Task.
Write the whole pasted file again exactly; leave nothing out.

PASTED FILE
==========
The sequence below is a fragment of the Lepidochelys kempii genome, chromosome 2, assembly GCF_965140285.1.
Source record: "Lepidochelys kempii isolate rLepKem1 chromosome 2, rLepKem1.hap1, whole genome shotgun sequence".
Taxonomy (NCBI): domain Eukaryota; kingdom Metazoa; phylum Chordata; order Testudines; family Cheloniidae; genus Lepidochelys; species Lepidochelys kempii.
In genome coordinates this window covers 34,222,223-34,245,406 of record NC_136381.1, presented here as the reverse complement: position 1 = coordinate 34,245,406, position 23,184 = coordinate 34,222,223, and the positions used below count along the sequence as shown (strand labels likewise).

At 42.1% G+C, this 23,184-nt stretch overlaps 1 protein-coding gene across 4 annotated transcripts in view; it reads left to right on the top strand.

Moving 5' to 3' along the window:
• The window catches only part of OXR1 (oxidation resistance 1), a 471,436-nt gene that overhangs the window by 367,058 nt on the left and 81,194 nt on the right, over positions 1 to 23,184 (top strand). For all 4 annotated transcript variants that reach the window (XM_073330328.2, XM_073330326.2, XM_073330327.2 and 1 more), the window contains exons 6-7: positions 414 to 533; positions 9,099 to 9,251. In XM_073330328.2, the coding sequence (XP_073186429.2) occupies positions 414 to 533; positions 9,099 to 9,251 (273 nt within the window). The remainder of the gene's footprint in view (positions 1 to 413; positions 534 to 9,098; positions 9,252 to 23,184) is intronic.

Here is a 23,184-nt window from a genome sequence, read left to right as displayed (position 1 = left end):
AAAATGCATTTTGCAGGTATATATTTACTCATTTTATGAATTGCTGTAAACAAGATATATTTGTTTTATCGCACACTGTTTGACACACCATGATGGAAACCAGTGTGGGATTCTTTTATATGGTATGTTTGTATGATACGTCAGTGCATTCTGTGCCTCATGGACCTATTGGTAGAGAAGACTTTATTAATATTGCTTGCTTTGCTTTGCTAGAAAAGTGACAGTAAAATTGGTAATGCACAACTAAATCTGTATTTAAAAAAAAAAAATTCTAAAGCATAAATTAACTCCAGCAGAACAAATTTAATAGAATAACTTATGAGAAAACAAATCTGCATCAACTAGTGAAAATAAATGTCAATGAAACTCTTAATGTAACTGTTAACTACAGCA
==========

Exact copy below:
The sequence below is a fragment of the Lepidochelys kempii genome, chromosome 2, assembly GCF_965140285.1.
Source record: "Lepidochelys kempii isolate rLepKem1 chromosome 2, rLepKem1.hap1, whole genome shotgun sequence".
Taxonomy (NCBI): domain Eukaryota; kingdom Metazoa; phylum Chordata; order Testudines; family Cheloniidae; genus Lepidochelys; species Lepidochelys kempii.
In genome coordinates this window covers 34,222,223-34,245,406 of record NC_136381.1, presented here as the reverse complement: position 1 = coordinate 34,245,406, position 23,184 = coordinate 34,222,223, and the positions used below count along the sequence as shown (strand labels likewise).

At 42.1% G+C, this 23,184-nt stretch overlaps 1 protein-coding gene across 4 annotated transcripts in view; it reads left to right on the top strand.

Moving 5' to 3' along the window:
• The window catches only part of OXR1 (oxidation resistance 1), a 471,436-nt gene that overhangs the window by 367,058 nt on the left and 81,194 nt on the right, over positions 1 to 23,184 (top strand). For all 4 annotated transcript variants that reach the window (XM_073330328.2, XM_073330326.2, XM_073330327.2 and 1 more), the window contains exons 6-7: positions 414 to 533; positions 9,099 to 9,251. In XM_073330328.2, the coding sequence (XP_073186429.2) occupies positions 414 to 533; positions 9,099 to 9,251 (273 nt within the window). The remainder of the gene's footprint in view (positions 1 to 413; positions 534 to 9,098; positions 9,252 to 23,184) is intronic.

Here is a 23,184-nt window from a genome sequence, read left to right as displayed (position 1 = left end):
AAAATGCATTTTGCAGGTATATATTTACTCATTTTATGAATTGCTGTAAACAAGATATATTTGTTTTATCGCACACTGTTTGACACACCATGATGGAAACCAGTGTGGGATTCTTTTATATGGTATGTTTGTATGATACGTCAGTGCATTCTGTGCCTCATGGACCTATTGGTAGAGAAGACTTTATTAATATTGCTTGCTTTGCTTTGCTAGAAAAGTGACAGTAAAATTGGTAATGCACAACTAAATCTGTATTTAAAAAAAAAAAATTCTAAAGCATAAATTAACTCCAGCAGAACAAATTTAATAGAATAACTTATGAGAAAACAAATCTGCATCAACTAGTGAAAATAAATGTCAATGAAACTCTTAATGTAACTGTTAACTACAGCA